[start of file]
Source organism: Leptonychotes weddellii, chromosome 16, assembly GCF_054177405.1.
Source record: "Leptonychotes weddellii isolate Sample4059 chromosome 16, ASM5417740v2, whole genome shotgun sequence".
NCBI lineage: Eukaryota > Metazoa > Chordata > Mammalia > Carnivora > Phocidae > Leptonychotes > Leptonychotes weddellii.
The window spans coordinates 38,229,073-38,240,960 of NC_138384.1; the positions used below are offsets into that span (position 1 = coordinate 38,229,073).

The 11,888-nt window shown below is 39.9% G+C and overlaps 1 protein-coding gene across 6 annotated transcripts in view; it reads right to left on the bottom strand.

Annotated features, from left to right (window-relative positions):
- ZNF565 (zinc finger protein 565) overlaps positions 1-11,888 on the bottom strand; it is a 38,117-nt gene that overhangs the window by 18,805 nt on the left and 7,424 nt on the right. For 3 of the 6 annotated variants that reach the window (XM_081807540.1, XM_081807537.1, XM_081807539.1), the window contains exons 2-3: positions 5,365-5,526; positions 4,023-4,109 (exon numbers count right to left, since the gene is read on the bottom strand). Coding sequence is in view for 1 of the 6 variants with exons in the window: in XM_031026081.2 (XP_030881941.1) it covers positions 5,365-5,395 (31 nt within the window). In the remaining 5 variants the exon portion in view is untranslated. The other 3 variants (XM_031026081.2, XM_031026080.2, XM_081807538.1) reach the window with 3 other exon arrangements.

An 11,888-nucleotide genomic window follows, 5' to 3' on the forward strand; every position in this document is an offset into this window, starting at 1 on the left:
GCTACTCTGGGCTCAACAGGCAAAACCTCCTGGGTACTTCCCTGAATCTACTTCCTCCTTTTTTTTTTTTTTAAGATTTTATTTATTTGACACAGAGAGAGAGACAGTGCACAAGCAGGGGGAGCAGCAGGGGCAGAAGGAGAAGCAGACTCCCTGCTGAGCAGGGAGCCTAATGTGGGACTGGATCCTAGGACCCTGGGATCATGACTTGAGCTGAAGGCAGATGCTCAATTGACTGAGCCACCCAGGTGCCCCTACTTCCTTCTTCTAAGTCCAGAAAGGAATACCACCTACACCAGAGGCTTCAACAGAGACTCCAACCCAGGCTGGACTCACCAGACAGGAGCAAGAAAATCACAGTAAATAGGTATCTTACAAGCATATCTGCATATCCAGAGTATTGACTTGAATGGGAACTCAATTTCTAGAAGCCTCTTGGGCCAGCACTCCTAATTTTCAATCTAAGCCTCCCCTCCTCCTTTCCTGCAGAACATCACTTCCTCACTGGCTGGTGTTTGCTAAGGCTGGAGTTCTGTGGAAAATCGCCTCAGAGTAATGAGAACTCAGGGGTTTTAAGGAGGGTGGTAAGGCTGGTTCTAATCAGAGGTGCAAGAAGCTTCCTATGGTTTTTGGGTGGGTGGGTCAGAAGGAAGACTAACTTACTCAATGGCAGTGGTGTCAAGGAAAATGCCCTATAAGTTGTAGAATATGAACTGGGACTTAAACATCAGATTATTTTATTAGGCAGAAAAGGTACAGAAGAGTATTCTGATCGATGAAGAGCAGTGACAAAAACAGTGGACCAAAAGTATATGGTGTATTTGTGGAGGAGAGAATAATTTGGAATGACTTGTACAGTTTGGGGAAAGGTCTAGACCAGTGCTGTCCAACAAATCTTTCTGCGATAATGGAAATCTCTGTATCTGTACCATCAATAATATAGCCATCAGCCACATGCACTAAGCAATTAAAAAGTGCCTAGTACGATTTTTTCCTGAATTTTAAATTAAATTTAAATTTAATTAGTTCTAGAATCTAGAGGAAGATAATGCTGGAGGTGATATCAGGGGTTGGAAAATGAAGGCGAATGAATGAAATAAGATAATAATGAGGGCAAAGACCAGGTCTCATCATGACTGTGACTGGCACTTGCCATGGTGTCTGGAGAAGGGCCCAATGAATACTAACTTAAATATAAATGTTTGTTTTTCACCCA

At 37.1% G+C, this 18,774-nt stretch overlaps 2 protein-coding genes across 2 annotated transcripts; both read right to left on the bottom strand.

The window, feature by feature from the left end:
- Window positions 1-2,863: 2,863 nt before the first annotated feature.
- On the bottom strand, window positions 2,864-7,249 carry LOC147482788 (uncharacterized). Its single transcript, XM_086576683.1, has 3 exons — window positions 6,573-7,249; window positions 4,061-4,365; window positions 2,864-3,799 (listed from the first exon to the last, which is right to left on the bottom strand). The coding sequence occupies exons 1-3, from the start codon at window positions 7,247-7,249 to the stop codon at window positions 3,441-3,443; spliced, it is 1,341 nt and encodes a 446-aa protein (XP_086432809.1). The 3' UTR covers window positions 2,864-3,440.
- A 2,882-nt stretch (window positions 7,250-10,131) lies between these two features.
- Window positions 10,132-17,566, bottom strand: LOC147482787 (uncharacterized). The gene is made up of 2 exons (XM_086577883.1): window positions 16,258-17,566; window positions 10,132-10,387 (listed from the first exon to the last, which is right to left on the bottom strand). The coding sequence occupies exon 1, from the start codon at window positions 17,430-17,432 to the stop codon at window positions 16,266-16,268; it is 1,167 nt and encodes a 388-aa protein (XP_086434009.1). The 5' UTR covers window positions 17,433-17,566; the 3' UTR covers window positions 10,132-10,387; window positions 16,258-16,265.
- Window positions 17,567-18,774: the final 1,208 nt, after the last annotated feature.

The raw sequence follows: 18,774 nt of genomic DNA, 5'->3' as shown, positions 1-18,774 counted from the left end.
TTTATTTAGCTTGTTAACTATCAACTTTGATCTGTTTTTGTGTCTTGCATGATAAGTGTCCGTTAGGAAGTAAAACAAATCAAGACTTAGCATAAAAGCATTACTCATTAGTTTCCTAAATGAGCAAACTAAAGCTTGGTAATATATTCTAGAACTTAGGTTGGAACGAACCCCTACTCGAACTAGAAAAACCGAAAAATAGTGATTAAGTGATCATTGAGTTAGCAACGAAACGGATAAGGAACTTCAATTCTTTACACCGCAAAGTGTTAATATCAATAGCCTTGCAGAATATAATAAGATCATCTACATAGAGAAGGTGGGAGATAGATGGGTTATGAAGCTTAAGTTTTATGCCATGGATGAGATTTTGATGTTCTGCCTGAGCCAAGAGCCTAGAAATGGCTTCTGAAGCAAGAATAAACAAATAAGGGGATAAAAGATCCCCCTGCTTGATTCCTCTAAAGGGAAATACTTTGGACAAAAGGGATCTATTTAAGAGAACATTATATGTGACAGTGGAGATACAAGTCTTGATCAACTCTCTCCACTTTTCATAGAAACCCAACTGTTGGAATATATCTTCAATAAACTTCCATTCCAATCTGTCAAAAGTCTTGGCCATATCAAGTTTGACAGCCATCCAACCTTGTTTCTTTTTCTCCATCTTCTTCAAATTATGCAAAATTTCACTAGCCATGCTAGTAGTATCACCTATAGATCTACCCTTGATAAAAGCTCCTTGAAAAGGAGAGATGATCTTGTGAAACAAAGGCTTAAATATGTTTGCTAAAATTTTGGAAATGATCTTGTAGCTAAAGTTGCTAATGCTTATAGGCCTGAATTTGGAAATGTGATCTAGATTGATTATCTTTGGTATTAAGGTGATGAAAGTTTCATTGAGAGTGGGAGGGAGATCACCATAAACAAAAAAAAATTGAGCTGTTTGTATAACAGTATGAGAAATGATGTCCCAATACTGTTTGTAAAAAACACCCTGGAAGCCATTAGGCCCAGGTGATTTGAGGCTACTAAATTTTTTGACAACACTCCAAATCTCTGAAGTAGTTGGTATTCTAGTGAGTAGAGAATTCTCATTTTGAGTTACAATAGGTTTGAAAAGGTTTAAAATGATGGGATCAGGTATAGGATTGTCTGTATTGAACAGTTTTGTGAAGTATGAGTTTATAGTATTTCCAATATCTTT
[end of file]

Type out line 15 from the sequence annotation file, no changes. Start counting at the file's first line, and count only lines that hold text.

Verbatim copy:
- Window positions 10,132-17,566, bottom strand: LOC147482787 (uncharacterized). The gene is made up of 2 exons (XM_086577883.1): window positions 16,258-17,566; window positions 10,132-10,387 (listed from the first exon to the last, which is right to left on the bottom strand). The coding sequence occupies exon 1, from the start codon at window positions 17,430-17,432 to the stop codon at window positions 16,266-16,268; it is 1,167 nt and encodes a 388-aa protein (XP_086434009.1). The 5' UTR covers window positions 17,433-17,566; the 3' UTR covers window positions 10,132-10,387; window positions 16,258-16,265.